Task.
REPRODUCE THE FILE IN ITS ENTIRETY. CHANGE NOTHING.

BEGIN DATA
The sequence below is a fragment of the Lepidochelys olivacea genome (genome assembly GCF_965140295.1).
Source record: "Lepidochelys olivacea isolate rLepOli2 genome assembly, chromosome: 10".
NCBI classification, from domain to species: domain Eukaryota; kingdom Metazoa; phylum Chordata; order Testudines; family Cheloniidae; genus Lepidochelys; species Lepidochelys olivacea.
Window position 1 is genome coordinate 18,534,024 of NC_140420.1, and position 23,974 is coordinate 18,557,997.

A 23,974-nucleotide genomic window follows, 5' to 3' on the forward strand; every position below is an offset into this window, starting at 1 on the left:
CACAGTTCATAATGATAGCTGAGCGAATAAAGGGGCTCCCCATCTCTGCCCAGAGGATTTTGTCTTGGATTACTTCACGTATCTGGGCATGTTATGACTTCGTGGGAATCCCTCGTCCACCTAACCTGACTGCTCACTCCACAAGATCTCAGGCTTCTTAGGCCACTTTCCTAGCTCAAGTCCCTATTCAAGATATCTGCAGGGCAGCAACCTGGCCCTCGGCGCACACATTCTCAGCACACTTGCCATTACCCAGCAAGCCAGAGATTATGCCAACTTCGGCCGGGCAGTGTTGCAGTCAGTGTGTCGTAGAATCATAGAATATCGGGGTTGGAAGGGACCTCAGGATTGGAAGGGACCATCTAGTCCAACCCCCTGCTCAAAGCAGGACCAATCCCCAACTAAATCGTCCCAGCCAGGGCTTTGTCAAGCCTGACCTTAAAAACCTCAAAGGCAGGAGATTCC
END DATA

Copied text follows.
The sequence below is a fragment of the Lepidochelys olivacea genome (genome assembly GCF_965140295.1).
Source record: "Lepidochelys olivacea isolate rLepOli2 genome assembly, chromosome: 10".
NCBI classification, from domain to species: domain Eukaryota; kingdom Metazoa; phylum Chordata; order Testudines; family Cheloniidae; genus Lepidochelys; species Lepidochelys olivacea.
Window position 1 is genome coordinate 18,534,024 of NC_140420.1, and position 23,974 is coordinate 18,557,997.

A 23,974-nucleotide genomic window follows, 5' to 3' on the forward strand; every position below is an offset into this window, starting at 1 on the left:
CACAGTTCATAATGATAGCTGAGCGAATAAAGGGGCTCCCCATCTCTGCCCAGAGGATTTTGTCTTGGATTACTTCACGTATCTGGGCATGTTATGACTTCGTGGGAATCCCTCGTCCACCTAACCTGACTGCTCACTCCACAAGATCTCAGGCTTCTTAGGCCACTTTCCTAGCTCAAGTCCCTATTCAAGATATCTGCAGGGCAGCAACCTGGCCCTCGGCGCACACATTCTCAGCACACTTGCCATTACCCAGCAAGCCAGAGATTATGCCAACTTCGGCCGGGCAGTGTTGCAGTCAGTGTGTCGTAGAATCATAGAATATCGGGGTTGGAAGGGACCTCAGGATTGGAAGGGACCATCTAGTCCAACCCCCTGCTCAAAGCAGGACCAATCCCCAACTAAATCGTCCCAGCCAGGGCTTTGTCAAGCCTGACCTTAAAAACCTCAAAGGCAGGAGATTCC